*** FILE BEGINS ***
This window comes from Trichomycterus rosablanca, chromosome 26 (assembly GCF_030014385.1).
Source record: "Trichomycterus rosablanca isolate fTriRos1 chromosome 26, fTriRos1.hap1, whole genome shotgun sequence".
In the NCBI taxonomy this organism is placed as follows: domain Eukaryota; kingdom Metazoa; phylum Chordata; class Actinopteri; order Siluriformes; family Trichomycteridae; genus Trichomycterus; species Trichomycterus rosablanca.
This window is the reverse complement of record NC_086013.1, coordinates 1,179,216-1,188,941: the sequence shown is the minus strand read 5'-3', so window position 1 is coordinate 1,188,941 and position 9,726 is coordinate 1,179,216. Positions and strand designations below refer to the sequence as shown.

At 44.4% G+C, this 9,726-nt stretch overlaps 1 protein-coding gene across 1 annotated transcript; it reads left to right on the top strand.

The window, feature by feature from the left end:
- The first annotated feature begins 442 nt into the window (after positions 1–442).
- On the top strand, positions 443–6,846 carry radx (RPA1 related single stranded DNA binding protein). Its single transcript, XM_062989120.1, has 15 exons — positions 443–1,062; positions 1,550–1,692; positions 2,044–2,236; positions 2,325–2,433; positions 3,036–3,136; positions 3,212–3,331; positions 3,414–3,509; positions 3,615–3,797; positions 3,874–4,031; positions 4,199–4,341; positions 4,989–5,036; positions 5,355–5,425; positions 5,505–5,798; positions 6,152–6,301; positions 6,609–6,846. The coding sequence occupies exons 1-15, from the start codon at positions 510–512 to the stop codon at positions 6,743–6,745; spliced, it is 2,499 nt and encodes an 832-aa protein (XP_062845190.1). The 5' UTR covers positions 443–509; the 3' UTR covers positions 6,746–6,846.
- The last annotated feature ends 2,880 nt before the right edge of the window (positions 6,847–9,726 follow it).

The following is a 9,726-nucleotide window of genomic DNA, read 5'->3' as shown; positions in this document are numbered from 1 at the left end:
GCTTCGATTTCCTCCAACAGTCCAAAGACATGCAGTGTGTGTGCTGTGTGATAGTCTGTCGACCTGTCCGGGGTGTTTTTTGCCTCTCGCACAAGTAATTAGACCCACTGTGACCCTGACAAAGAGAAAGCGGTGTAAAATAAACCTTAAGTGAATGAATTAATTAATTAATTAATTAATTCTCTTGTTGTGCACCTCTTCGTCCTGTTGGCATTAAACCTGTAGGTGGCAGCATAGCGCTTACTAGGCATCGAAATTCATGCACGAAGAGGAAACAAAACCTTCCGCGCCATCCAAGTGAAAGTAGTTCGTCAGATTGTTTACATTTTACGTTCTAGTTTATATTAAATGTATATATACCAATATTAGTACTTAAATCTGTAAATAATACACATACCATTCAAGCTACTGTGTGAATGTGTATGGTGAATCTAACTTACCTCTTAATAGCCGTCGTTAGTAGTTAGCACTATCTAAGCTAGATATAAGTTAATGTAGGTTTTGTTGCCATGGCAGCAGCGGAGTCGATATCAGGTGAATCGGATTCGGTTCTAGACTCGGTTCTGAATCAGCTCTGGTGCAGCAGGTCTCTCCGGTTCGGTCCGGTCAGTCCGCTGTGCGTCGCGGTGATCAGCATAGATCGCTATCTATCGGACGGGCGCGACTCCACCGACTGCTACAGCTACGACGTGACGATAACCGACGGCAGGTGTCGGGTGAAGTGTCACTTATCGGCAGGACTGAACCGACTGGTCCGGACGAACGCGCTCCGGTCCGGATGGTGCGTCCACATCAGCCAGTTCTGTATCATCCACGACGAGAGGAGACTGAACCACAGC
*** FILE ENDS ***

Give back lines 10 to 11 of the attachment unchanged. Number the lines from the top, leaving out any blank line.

The following is a 9,726-nucleotide window of genomic DNA, read 5'->3' as shown; positions in this document are numbered from 1 at the left end:
GCTTCGATTTCCTCCAACAGTCCAAAGACATGCAGTGTGTGTGCTGTGTGATAGTCTGTCGACCTGTCCGGGGTGTTTTTTGCCTCTCGCACAAGTAATTAGACCCACTGTGACCCTGACAAAGAGAAAGCGGTGTAAAATAAACCTTAAGTGAATGAATTAATTAATTAATTAATTAATTCTCTTGTTGTGCACCTCTTCGTCCTGTTGGCATTAAACCTGTAGGTGGCAGCATAGCGCTTACTAGGCATCGAAATTCATGCACGAAGAGGAAACAAAACCTTCCGCGCCATCCAAGTGAAAGTAGTTCGTCAGATTGTTTACATTTTACGTTCTAGTTTATATTAAATGTATATATACCAATATTAGTACTTAAATCTGTAAATAATACACATACCATTCAAGCTACTGTGTGAATGTGTATGGTGAATCTAACTTACCTCTTAATAGCCGTCGTTAGTAGTTAGCACTATCTAAGCTAGATATAAGTTAATGTAGGTTTTGTTGCCATGGCAGCAGCGGAGTCGATATCAGGTGAATCGGATTCGGTTCTAGACTCGGTTCTGAATCAGCTCTGGTGCAGCAGGTCTCTCCGGTTCGGTCCGGTCAGTCCGCTGTGCGTCGCGGTGATCAGCATAGATCGCTATCTATCGGACGGGCGCGACTCCACCGACTGCTACAGCTACGACGTGACGATAACCGACGGCAGGTGTCGGGTGAAGTGTCACTTATCGGCAGGACTGAACCGACTGGTCCGGACGAACGCGCTCCGGTCCGGATGGTGCGTCCACATCAGCCAGTTCTGTATCATCCACGACGAGAGGAGACTGAACCACAGC